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mtripoli
mtripoli
6/1/2013 5:58:31 PM
User Rank
Newbie
Let's not get too excited
It is currently possible to print (using silkscreen and flexographic processes) electronic devices such as transistors and even simple circuits. It's a small step to doing this on "desktop" machines. However, to make the jump to actual multi (10's, 100's, etc.) transistors isn't remotely in the realm of "3D" printing. Open any basic text book on IC design and consider what it takes to make even the simplest device and the parameters that need to be controlled and you'll get an idea of why there are other things to tackle.

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SunitaT0
SunitaT0
5/31/2013 8:39:28 PM
User Rank
Master
Re: Breadboarding (prototyping) antennas
But with the progress in other forms of 3D printing, I'll stick with my 5-year forecast.

@Brad, true 3D printing is rapidly evolving. Currently NASA is funding a 3D food printer with the aim of providing astronauts food during long-distance space travel. I wont be surprised if some organisation starts building the 3D printer using which we can make an IC at home.


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mtripoli
mtripoli
5/29/2013 11:11:33 PM
User Rank
Newbie
It's funny you should ask, Bill
I've been breadboarding this way from before I can remember (wait. huh? what?) I've become so accustomed to doing it this way I can kind of "see through" what's real and what's contribution from things being all over the place. Of course, a good scope helps too. Here's a board that I'm working on; funny thing is, when it's on a PCB it will be about 3"x4" in size. You can see my latest "score"; the HP DVM. I love the single dot led display:

http://www.scarydesign.com/scary_lab/breadboard_00.jpg

http://www.scarydesign.com/scary_lab/breadboard_01.jpg

http://www.scarydesign.com/scary_lab/breadboard_02.jpg

Some lamps and tubes:

http://www.scarydesign.com/scary_lab/lightbulbs_tubes.jpg

And the lab I call home (funny, no matter how big the room, I still wind up rotating around in the same 3'x3' space):

http://www.scarydesign.com/scary_lab/scary_lab.jpg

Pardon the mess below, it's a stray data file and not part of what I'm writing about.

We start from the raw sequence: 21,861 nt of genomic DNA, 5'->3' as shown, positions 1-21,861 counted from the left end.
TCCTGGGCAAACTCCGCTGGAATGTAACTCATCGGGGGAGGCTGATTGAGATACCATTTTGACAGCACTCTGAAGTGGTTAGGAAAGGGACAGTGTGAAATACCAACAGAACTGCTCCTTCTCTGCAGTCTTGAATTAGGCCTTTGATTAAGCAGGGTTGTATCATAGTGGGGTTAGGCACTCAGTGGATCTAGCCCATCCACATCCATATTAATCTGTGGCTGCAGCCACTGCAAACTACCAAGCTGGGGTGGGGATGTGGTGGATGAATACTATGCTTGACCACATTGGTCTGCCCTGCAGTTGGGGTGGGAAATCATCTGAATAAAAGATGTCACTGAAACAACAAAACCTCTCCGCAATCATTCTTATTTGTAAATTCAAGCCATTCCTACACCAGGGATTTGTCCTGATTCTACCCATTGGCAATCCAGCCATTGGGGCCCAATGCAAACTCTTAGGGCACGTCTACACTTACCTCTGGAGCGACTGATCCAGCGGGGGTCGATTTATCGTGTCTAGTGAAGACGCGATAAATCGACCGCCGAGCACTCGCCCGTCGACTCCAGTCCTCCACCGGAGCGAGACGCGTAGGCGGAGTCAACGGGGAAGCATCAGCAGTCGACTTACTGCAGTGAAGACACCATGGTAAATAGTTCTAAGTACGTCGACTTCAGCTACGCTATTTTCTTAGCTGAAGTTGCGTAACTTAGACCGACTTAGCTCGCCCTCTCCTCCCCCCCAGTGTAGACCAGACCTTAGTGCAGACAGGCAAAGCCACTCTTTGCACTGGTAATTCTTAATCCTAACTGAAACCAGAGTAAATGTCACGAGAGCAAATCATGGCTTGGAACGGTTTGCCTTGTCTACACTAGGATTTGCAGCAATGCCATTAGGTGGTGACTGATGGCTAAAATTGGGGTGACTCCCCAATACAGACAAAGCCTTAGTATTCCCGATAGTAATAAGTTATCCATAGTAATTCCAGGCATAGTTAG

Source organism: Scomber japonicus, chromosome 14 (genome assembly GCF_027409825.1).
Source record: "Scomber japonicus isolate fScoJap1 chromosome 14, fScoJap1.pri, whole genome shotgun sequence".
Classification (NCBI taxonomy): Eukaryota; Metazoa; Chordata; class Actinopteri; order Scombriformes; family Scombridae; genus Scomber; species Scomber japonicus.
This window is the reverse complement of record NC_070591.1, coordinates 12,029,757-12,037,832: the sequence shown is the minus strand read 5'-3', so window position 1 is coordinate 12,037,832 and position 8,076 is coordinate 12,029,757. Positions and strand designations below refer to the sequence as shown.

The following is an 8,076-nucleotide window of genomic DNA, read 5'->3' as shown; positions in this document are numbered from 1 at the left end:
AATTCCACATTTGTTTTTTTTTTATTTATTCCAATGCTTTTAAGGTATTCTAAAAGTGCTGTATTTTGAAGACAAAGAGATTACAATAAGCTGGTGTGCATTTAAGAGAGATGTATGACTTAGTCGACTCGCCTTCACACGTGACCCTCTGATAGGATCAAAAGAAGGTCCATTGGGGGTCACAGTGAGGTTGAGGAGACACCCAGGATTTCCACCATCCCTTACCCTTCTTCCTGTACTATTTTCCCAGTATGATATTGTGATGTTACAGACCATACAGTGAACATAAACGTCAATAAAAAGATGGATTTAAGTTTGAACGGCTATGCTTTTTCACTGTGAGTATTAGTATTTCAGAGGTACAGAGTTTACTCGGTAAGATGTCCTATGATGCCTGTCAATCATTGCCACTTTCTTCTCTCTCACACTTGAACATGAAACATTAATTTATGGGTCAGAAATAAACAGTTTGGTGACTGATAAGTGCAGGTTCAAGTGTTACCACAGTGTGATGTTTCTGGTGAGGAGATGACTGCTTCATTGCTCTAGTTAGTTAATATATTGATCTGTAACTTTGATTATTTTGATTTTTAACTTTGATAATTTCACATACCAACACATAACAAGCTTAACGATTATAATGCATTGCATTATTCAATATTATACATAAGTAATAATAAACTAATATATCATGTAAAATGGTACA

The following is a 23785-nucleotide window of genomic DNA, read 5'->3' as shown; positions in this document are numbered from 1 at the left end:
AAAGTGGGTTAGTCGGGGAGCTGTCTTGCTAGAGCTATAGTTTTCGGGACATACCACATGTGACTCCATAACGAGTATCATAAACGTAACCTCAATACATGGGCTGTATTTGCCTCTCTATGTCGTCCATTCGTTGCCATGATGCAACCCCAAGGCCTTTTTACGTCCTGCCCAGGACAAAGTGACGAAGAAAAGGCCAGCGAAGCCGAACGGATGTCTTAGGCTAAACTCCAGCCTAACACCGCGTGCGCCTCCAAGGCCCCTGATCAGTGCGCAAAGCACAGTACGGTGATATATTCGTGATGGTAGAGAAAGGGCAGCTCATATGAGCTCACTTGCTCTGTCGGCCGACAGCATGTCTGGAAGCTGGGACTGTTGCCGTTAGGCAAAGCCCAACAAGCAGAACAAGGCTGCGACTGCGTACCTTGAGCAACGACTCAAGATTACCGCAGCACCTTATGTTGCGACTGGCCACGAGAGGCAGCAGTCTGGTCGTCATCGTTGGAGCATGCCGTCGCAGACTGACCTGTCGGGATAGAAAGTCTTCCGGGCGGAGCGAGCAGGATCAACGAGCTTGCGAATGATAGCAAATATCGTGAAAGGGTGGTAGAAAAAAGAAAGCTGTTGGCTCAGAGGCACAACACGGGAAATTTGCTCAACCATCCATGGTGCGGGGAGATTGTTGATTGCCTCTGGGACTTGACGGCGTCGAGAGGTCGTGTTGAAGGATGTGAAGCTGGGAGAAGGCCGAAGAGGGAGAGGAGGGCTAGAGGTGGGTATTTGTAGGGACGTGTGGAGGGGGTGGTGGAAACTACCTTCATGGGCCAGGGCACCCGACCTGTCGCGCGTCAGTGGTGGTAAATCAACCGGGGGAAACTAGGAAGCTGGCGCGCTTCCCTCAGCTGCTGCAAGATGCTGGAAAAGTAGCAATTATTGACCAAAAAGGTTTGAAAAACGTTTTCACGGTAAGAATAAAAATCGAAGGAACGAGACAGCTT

The microscope is for placing SMT devices. I built a reflow oven from a toaster oven and do 2mmx2mm IC's all the time. A steady hand, a good pair of tweezers and lots of coffee. I make my own adapters that convert any of the SMT into through hole when needed. Once you get the hang of it, it's really quite nice. 

I wire wrapped my first computer; a 6800 with 1K of RAM. Programmed by flipping switches... I laugh when people complain about their 8-core blah blah blah being "too slow". Show them a picture of a linear 5V, 20A supply some time.

 

 

 

 

 

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Brad Albing
Brad Albing
5/29/2013 11:06:33 PM
User Rank
Blogger
Re: Breadboarding (prototyping) antennas
Clearly there are details to work out. But with the progress in other forms of 3D printing, I'll stick with my 5-year forecast.

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TheMeasurementBlues
TheMeasurementBlues
5/29/2013 10:12:54 AM
User Rank
Teacher
Re: Breadboarding (prototyping) antennas
Brad,

I like your idea about 3D printing in the future, but oh, the cost of the "ink." It still seems impractical to make an IC at home using 3D printing given the materials and the resolution needed.

 

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Brad Albing
Brad Albing
5/28/2013 11:13:28 PM
User Rank
Blogger
Re: Breadboarding (prototyping) antennas
I'll say 5 years out and you'll be making ICs on a desktop 3D printer. Time to set up the office pool and write your initials on the day-month-year of your choice.

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eafpres1
eafpres1
5/28/2013 5:57:24 PM
User Rank
Blogger
Re: Breadboarding (prototyping) antennas
Hmmm.  I like the idea of a 3D printer that can print ICs.  I wonder how far out that can be, with all the advances going on in 3D printing technology?

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Brad Albing
Brad Albing
5/28/2013 5:33:53 PM
User Rank
Blogger
Re: Breadboarding (prototyping) antennas
@eafpes - I've done the Xacto cuts on a PC board for RF ckts - even done stripline for microwave ckts. But it would be delightful to have one of those benchtop miling machines to make PC boards directly from the gerbil files. That plus the desktop 3D IC printer device....

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eafpres1
eafpres1
5/28/2013 12:20:37 PM
User Rank
Blogger
Breadboarding (prototyping) antennas
@Bill--the PCB prototyping equipment like the LPKF is a mainstay in many antenna labs as well.  There are a lot of embedded antennas that are made out of 2-layer (copper both sides, dielectric in between) board and being able to go from CAD to a working part at high precision sure beats copper tape or scraping copper away with an X-acto knife.  We also found that it was really handy to have this capability if you needed to add some matching components at the feed of the antenna.  We always used SMT passives and had technicians who were really good at soldering them under a magnifyer lamp.

 

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Brad Albing
Brad Albing
5/28/2013 11:47:10 AM
User Rank
Blogger
Re: Breadboard pics
I've done that air-wired technique with the SM parts also (Jim Williams style). It works, but it's quite tediuos to build ckts that way.

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